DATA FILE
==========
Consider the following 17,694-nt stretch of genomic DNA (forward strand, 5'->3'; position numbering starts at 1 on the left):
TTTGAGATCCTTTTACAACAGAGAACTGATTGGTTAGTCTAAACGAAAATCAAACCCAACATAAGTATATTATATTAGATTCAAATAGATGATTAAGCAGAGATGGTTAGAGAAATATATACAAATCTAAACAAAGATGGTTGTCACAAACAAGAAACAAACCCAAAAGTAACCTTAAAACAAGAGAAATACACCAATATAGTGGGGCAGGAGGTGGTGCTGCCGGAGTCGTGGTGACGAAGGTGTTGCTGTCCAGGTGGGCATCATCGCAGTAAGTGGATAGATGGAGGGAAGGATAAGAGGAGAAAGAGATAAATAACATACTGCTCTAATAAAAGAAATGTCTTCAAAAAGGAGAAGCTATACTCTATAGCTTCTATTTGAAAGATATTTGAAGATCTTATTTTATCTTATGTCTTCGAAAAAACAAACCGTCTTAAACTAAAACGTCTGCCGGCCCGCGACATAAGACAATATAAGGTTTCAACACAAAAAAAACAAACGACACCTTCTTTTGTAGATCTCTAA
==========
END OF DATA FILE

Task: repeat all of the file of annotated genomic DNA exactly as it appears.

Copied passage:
Consider the following 17,694-nt stretch of genomic DNA (forward strand, 5'->3'; position numbering starts at 1 on the left):
TTTGAGATCCTTTTACAACAGAGAACTGATTGGTTAGTCTAAACGAAAATCAAACCCAACATAAGTATATTATATTAGATTCAAATAGATGATTAAGCAGAGATGGTTAGAGAAATATATACAAATCTAAACAAAGATGGTTGTCACAAACAAGAAACAAACCCAAAAGTAACCTTAAAACAAGAGAAATACACCAATATAGTGGGGCAGGAGGTGGTGCTGCCGGAGTCGTGGTGACGAAGGTGTTGCTGTCCAGGTGGGCATCATCGCAGTAAGTGGATAGATGGAGGGAAGGATAAGAGGAGAAAGAGATAAATAACATACTGCTCTAATAAAAGAAATGTCTTCAAAAAGGAGAAGCTATACTCTATAGCTTCTATTTGAAAGATATTTGAAGATCTTATTTTATCTTATGTCTTCGAAAAAACAAACCGTCTTAAACTAAAACGTCTGCCGGCCCGCGACATAAGACAATATAAGGTTTCAACACAAAAAAAACAAACGACACCTTCTTTTGTAGATCTCTAA